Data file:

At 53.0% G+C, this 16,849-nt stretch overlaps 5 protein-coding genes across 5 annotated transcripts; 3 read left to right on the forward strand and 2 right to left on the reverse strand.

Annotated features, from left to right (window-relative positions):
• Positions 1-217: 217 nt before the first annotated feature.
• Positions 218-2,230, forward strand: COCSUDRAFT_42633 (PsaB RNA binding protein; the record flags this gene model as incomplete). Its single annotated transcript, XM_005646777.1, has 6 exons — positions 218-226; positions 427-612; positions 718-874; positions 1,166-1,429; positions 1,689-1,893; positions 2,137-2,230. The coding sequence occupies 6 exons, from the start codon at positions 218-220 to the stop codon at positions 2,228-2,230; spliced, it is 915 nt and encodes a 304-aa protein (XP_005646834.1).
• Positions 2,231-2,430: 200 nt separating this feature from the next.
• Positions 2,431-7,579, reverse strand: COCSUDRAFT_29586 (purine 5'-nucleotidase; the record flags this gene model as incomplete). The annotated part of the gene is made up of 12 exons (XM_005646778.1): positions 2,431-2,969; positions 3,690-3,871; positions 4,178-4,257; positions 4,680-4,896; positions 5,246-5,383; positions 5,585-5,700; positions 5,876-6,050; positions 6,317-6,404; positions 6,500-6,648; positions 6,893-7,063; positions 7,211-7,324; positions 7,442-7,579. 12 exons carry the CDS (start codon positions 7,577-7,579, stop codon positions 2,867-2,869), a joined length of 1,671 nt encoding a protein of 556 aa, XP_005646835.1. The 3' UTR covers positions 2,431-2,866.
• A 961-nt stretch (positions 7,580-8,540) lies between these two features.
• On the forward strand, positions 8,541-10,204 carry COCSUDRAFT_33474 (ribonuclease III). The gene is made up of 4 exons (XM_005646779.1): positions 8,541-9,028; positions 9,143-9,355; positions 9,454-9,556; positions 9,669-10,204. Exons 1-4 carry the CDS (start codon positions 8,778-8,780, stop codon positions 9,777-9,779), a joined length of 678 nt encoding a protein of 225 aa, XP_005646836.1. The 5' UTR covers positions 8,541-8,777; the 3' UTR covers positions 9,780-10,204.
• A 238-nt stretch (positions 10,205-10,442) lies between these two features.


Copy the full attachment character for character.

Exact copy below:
At 53.0% G+C, this 16,849-nt stretch overlaps 5 protein-coding genes across 5 annotated transcripts; 3 read left to right on the forward strand and 2 right to left on the reverse strand.

Annotated features, from left to right (window-relative positions):
• Positions 1-217: 217 nt before the first annotated feature.
• Positions 218-2,230, forward strand: COCSUDRAFT_42633 (PsaB RNA binding protein; the record flags this gene model as incomplete). Its single annotated transcript, XM_005646777.1, has 6 exons — positions 218-226; positions 427-612; positions 718-874; positions 1,166-1,429; positions 1,689-1,893; positions 2,137-2,230. The coding sequence occupies 6 exons, from the start codon at positions 218-220 to the stop codon at positions 2,228-2,230; spliced, it is 915 nt and encodes a 304-aa protein (XP_005646834.1).
• Positions 2,231-2,430: 200 nt separating this feature from the next.
• Positions 2,431-7,579, reverse strand: COCSUDRAFT_29586 (purine 5'-nucleotidase; the record flags this gene model as incomplete). The annotated part of the gene is made up of 12 exons (XM_005646778.1): positions 2,431-2,969; positions 3,690-3,871; positions 4,178-4,257; positions 4,680-4,896; positions 5,246-5,383; positions 5,585-5,700; positions 5,876-6,050; positions 6,317-6,404; positions 6,500-6,648; positions 6,893-7,063; positions 7,211-7,324; positions 7,442-7,579. 12 exons carry the CDS (start codon positions 7,577-7,579, stop codon positions 2,867-2,869), a joined length of 1,671 nt encoding a protein of 556 aa, XP_005646835.1. The 3' UTR covers positions 2,431-2,866.
• A 961-nt stretch (positions 7,580-8,540) lies between these two features.
• On the forward strand, positions 8,541-10,204 carry COCSUDRAFT_33474 (ribonuclease III). The gene is made up of 4 exons (XM_005646779.1): positions 8,541-9,028; positions 9,143-9,355; positions 9,454-9,556; positions 9,669-10,204. Exons 1-4 carry the CDS (start codon positions 8,778-8,780, stop codon positions 9,777-9,779), a joined length of 678 nt encoding a protein of 225 aa, XP_005646836.1. The 5' UTR covers positions 8,541-8,777; the 3' UTR covers positions 9,780-10,204.
• A 238-nt stretch (positions 10,205-10,442) lies between these two features.